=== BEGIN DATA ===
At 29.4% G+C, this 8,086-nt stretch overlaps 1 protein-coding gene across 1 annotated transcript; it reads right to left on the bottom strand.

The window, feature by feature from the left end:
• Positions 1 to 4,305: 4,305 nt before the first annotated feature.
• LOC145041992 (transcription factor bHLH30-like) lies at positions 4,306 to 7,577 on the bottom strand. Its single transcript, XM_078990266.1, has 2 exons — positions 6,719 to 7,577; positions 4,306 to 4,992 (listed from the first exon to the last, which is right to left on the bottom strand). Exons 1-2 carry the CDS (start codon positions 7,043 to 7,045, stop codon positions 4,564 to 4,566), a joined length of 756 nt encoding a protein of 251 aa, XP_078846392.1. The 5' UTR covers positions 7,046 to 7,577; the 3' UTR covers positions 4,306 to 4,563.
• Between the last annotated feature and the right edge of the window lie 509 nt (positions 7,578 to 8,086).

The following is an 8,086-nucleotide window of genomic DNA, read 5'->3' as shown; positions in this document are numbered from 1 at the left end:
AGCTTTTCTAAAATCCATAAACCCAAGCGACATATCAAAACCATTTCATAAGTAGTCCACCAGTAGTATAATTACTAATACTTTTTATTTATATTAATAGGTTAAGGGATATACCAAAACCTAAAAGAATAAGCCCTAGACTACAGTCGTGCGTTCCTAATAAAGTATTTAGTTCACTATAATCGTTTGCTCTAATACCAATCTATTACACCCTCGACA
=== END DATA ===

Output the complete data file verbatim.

At 29.4% G+C, this 8,086-nt stretch overlaps 1 protein-coding gene across 1 annotated transcript; it reads right to left on the bottom strand.

The window, feature by feature from the left end:
• Positions 1 to 4,305: 4,305 nt before the first annotated feature.
• LOC145041992 (transcription factor bHLH30-like) lies at positions 4,306 to 7,577 on the bottom strand. Its single transcript, XM_078990266.1, has 2 exons — positions 6,719 to 7,577; positions 4,306 to 4,992 (listed from the first exon to the last, which is right to left on the bottom strand). Exons 1-2 carry the CDS (start codon positions 7,043 to 7,045, stop codon positions 4,564 to 4,566), a joined length of 756 nt encoding a protein of 251 aa, XP_078846392.1. The 5' UTR covers positions 7,046 to 7,577; the 3' UTR covers positions 4,306 to 4,563.
• Between the last annotated feature and the right edge of the window lie 509 nt (positions 7,578 to 8,086).

The following is an 8,086-nucleotide window of genomic DNA, read 5'->3' as shown; positions in this document are numbered from 1 at the left end:
AGCTTTTCTAAAATCCATAAACCCAAGCGACATATCAAAACCATTTCATAAGTAGTCCACCAGTAGTATAATTACTAATACTTTTTATTTATATTAATAGGTTAAGGGATATACCAAAACCTAAAAGAATAAGCCCTAGACTACAGTCGTGCGTTCCTAATAAAGTATTTAGTTCACTATAATCGTTTGCTCTAATACCAATCTATTACACCCTCGACA